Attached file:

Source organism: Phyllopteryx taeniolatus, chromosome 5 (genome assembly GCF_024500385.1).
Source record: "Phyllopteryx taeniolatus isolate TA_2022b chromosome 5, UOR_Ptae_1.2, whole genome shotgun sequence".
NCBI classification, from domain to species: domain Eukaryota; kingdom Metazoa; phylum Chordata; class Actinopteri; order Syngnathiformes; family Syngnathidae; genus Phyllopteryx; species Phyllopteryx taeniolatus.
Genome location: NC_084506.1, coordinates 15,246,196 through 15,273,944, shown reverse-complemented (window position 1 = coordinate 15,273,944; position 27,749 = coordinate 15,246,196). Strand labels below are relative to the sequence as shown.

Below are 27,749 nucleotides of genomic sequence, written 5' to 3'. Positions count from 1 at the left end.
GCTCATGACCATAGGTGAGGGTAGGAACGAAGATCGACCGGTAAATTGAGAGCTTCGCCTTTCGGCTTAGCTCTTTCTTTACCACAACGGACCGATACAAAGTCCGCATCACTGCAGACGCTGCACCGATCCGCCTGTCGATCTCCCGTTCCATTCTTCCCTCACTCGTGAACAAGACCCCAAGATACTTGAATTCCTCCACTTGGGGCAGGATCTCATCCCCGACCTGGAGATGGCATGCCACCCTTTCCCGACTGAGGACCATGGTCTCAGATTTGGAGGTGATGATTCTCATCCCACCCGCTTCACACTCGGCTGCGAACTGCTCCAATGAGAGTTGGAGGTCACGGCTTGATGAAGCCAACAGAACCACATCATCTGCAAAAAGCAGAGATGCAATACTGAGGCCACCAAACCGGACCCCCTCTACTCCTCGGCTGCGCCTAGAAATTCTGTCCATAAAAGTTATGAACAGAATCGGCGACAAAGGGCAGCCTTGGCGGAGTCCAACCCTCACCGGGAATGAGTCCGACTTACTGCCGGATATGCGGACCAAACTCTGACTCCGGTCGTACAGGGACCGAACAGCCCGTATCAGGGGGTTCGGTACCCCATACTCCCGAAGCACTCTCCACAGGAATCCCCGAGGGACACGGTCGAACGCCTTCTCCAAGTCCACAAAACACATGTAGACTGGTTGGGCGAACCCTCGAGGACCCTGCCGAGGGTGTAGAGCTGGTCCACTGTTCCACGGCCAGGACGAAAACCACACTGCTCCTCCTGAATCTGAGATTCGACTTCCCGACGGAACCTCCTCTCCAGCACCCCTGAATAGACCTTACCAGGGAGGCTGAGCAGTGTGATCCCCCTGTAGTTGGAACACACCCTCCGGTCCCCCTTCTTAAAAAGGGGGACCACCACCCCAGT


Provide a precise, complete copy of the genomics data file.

Source organism: Phyllopteryx taeniolatus, chromosome 5 (genome assembly GCF_024500385.1).
Source record: "Phyllopteryx taeniolatus isolate TA_2022b chromosome 5, UOR_Ptae_1.2, whole genome shotgun sequence".
NCBI classification, from domain to species: domain Eukaryota; kingdom Metazoa; phylum Chordata; class Actinopteri; order Syngnathiformes; family Syngnathidae; genus Phyllopteryx; species Phyllopteryx taeniolatus.
Genome location: NC_084506.1, coordinates 15,246,196 through 15,273,944, shown reverse-complemented (window position 1 = coordinate 15,273,944; position 27,749 = coordinate 15,246,196). Strand labels below are relative to the sequence as shown.

Below are 27,749 nucleotides of genomic sequence, written 5' to 3'. Positions count from 1 at the left end.
GCTCATGACCATAGGTGAGGGTAGGAACGAAGATCGACCGGTAAATTGAGAGCTTCGCCTTTCGGCTTAGCTCTTTCTTTACCACAACGGACCGATACAAAGTCCGCATCACTGCAGACGCTGCACCGATCCGCCTGTCGATCTCCCGTTCCATTCTTCCCTCACTCGTGAACAAGACCCCAAGATACTTGAATTCCTCCACTTGGGGCAGGATCTCATCCCCGACCTGGAGATGGCATGCCACCCTTTCCCGACTGAGGACCATGGTCTCAGATTTGGAGGTGATGATTCTCATCCCACCCGCTTCACACTCGGCTGCGAACTGCTCCAATGAGAGTTGGAGGTCACGGCTTGATGAAGCCAACAGAACCACATCATCTGCAAAAAGCAGAGATGCAATACTGAGGCCACCAAACCGGACCCCCTCTACTCCTCGGCTGCGCCTAGAAATTCTGTCCATAAAAGTTATGAACAGAATCGGCGACAAAGGGCAGCCTTGGCGGAGTCCAACCCTCACCGGGAATGAGTCCGACTTACTGCCGGATATGCGGACCAAACTCTGACTCCGGTCGTACAGGGACCGAACAGCCCGTATCAGGGGGTTCGGTACCCCATACTCCCGAAGCACTCTCCACAGGAATCCCCGAGGGACACGGTCGAACGCCTTCTCCAAGTCCACAAAACACATGTAGACTGGTTGGGCGAACCCTCGAGGACCCTGCCGAGGGTGTAGAGCTGGTCCACTGTTCCACGGCCAGGACGAAAACCACACTGCTCCTCCTGAATCTGAGATTCGACTTCCCGACGGAACCTCCTCTCCAGCACCCCTGAATAGACCTTACCAGGGAGGCTGAGCAGTGTGATCCCCCTGTAGTTGGAACACACCCTCCGGTCCCCCTTCTTAAAAAGGGGGACCACCACCCCAGT